• GameStatus and GameStatusStrict classes seem to be simple enough so as not to need unit testing. Do you agree?
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  • 3
    \$\begingroup\$ Looks too complicated and overengineered at a 1st glance IMO. \$\endgroup\$ – πάντα ῥεῖ Apr 20 '17 at 18:44
  • \$\begingroup\$ (I added one bullet in the end of the question) Along with the general review, a comparative review between both classes (simplicity vs more checking) would be good. \$\endgroup\$ – Manolis Apr 20 '17 at 18:59
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What I see akward from the beggining is that the class is returning instances of the self type on static methods like Running(), Tie() and Win(Player winner). This is alike method chaining but not returning the same instance, it is returning a new instance, and its being accessed statically.

I would expect a Game class oriented to be the thumbprint of many Game instances. On Game constructor I would set the default properties for a new game. (Not really needed since default value of Enum in this case would be running)

public class Game() {
  private Status status;
  public Game() {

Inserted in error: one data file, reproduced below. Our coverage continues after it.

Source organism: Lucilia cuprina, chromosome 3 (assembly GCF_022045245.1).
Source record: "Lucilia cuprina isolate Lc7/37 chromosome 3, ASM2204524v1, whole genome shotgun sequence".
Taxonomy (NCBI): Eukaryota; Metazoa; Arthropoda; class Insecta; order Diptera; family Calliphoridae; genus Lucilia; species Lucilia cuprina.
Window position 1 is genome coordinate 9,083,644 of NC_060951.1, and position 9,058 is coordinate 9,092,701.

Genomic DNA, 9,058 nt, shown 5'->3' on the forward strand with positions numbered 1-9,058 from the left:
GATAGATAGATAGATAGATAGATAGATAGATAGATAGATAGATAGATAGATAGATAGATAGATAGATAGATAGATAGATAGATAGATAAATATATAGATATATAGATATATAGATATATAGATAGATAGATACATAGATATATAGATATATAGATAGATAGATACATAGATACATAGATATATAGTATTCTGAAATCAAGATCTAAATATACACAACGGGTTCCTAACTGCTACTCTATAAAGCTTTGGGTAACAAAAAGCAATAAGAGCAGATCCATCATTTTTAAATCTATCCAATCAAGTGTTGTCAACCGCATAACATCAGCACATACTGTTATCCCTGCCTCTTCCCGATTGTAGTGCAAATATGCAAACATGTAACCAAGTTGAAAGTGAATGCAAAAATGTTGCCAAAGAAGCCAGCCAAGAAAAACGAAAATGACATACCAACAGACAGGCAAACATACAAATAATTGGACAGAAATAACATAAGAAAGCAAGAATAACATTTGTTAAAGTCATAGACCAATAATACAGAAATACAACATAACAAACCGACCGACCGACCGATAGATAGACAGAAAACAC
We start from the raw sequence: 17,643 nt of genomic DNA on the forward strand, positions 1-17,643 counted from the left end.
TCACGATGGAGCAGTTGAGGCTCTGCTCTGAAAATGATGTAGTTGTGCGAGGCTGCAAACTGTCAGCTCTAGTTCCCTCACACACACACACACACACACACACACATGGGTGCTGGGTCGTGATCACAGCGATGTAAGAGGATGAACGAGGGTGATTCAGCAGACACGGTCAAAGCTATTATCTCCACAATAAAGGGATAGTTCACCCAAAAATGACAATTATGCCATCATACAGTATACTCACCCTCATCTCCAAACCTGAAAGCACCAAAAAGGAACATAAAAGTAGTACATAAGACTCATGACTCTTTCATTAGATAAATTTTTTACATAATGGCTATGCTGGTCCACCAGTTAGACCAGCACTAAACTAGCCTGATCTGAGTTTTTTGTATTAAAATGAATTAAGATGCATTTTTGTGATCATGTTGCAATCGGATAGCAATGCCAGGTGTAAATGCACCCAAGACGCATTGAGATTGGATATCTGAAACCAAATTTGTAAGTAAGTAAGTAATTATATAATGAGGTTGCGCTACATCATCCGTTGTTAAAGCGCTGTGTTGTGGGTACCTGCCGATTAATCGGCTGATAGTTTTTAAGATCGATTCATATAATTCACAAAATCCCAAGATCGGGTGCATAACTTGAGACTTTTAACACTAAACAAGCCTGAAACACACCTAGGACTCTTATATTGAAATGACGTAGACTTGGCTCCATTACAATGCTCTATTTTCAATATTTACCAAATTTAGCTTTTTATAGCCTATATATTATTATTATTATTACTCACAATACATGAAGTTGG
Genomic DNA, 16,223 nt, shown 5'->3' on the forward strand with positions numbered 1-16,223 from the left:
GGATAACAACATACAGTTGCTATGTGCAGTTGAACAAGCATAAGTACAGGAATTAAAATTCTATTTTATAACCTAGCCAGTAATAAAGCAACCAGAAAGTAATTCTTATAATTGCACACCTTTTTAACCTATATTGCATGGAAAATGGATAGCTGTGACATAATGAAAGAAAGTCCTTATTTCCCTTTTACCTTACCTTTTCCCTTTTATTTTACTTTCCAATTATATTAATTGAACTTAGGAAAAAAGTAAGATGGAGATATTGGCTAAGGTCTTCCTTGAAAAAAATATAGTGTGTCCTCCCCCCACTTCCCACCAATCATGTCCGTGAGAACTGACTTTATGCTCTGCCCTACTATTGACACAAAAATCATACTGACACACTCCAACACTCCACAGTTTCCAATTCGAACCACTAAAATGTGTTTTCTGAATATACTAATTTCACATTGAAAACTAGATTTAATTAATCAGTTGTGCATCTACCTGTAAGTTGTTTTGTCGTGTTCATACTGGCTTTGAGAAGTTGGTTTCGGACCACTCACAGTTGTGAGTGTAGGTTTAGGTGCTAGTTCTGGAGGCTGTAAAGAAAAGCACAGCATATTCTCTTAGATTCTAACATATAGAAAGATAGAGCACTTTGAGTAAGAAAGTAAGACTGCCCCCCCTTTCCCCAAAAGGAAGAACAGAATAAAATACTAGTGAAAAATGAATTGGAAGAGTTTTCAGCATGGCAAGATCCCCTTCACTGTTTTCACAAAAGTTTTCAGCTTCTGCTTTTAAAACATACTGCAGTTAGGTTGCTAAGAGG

status = Status.Running;  
  }
}

The player is just an enum that is part of the actual result. So I would iclude that on the status of the game. Otherwise, if a class exposes an boolean isOver Property and an enum Winner Property the default case of this properties is isOver = false, winner = Player.Red and it also can lead to unwanted convinations, like when a match is over and tie cannot have a winner.

So since players are just meant to indicate the result I would make it be part of the status set.

public Enum Status {
  Running,
  Tie,
  RedWon,
  BlackWon
}

Then if you need to expose functions to end the game you can expose Tie and Win that will set the internal status of the class.

public class Game() {
  private Status status = Status.Running;
  public Tie() {
    status = Status.Tie;
  }
  public RedWins() {
    status = Status.RedWon;
  }
  public BlackWins() { 
    status = Status.BlackWon;
  }
}

You also can just pass the status in to a SetStatus function and change it.

In order to compare two games you can just compare them by using the status property.